Run GitLab pipelines on Windows Server

Run GitLab pipelines on Windows Server

Most of today’s automation is done on Linux systems but you may still have some code in Production that can only run on Windows. So how do you automate its lifecycle with a tool like GitLab?


In this article, we’ll use some .NET Framework 4.x code and a Windows Virtual Machine (VM) to demonstrate how we can create a pipeline in GitLab to achieve Continuous Integration (CI) and Continuous Delivery!


GitLab Pipeline

GitLab is an Application Lifecycle Management (ALM) tool. It provides many features, one of the most important ones being running pipelines.

Pipelines are defined in a YAML file, by default at the root of the repository and named .gitlab-ci.yml.

The file devpro/ecorp-legacy-demo/.gitlab-ci.yml provides a working example with two jobs:

  • CI: validate the quality of the code
  • PKG: create a container image and push it to a repository if this change is made on main branch

In order to work, this pipeline require two things:

  • Variables defined in the GitLab project (sensitive information must not be store in a git repository)
  • A runner assigned to the GitLab project and satisfying the tags defined in the YAML file

GitLab Runner

Pipelines are a set of command lines that are executed on systems thanks to GitLab Runners.

GitLab Runner is an application that works with GitLab CI/CD to run jobs in a pipeline (

Windows Server VM must be configured to be able to run successfully the pipeline:

Invoke-WebRequest -UseBasicParsing "" -o install-docker-ce.ps1
  • Download GitLab Runner binary and copy/rename it as C:\GitLab-Runner\gitlab-runner.exe (
  • Copy the value of GitLab token (from GitLab Projet Settings > CI/CD > Runners) and register GitLab Runner (
cd C:\GitLab-Runner
.\gitlab-runner.exe register
REM select docker-windows as the executor
  • Review & edit GitLab Runner configuration (C:\GitLab-Runner\config.toml)
concurrent = 1
check_interval = 0

  session_timeout = 1800

  name = "xxxxxx"
  url = ""
  id = xxxx
  token = "xxxxxxxxx"
  token_obtained_at = 2022-10-20T07:51:16Z
  token_expires_at = 0001-01-01T00:00:00Z
  executor = "docker-windows"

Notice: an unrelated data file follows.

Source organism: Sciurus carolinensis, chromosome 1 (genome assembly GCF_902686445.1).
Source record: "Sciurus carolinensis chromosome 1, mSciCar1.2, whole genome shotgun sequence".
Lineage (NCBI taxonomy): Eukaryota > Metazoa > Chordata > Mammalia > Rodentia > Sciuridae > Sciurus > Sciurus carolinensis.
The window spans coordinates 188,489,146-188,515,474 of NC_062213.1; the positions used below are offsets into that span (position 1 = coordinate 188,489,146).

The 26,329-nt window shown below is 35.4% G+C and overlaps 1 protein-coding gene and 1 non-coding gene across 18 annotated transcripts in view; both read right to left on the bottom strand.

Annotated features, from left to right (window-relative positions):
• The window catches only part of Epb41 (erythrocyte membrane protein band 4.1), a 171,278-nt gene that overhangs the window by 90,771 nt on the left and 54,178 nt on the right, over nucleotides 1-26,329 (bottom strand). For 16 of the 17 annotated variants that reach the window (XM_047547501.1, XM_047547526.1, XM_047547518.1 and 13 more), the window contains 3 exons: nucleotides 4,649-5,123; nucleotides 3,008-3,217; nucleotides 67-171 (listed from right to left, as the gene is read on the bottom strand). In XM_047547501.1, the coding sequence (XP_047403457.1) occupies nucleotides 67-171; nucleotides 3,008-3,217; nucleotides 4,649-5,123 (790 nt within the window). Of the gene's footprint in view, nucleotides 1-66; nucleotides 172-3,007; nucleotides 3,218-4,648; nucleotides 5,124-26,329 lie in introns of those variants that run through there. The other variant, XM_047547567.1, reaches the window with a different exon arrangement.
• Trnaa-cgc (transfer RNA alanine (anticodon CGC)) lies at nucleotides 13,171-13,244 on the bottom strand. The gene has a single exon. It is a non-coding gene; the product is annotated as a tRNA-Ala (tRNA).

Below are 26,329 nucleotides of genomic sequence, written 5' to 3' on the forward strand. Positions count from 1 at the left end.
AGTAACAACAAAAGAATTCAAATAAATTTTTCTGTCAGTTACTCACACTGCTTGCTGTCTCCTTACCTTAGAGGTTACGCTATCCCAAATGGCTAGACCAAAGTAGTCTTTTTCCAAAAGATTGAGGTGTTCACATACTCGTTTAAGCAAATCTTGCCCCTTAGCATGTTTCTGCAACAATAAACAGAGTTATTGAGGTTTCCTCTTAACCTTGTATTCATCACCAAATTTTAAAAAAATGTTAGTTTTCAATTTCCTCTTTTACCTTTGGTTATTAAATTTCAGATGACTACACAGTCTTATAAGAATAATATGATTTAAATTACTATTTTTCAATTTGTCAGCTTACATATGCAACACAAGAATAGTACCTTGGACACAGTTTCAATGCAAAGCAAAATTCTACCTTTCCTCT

shell = "powershell"
    tls_verify = false
    image = ""
    privileged = false
    disable_entrypoint_overwrite = false
    oom_kill_disable = false
    disable_cache = false
    volumes = ["C:\\Cache", "\\\\.\\pipe\\docker_engine:\\\\.\\pipe\\docker_engine"]
    shm_size = 0
psexec -i -s cmd.exe
  • In this new terminal, install and start GitLab Runner
cd C:\GitLab-Runner
.\gitlab-runner.exe install
.\gitlab-runner.exe start

GitLab Project Settings

Finally, we need to put all pieces together.

Select Settings > CI/CD in the GitLab project menu:

  • Expand Runners, in Available specific runners (under Specific runners) make sure your runner is available, with the right tags
  • Expand Variables, enter the variables that are needed by the pipeline

Final words

And voila, you can do the full continuous integration and delivery of your code on Windows system!

Nota bene

  • This pipeline can also work fine with GitLab Windows Shared Runners (just update the tags) but you may face issues with long pipeline duration (more than 1 hour) because of .NET SDK large container image size (12 Go…) and GitLab restrictions with free accounts. I came over this runners thanks to this solution.
  • There are no Docker-in-Docker (DIND) container image for Windows systems. I was able to figure out a solution thanks to this comment in issue#49 and issue #4295. There are multiple tickets opened in GitLab (like issue #28121) but they stay open.

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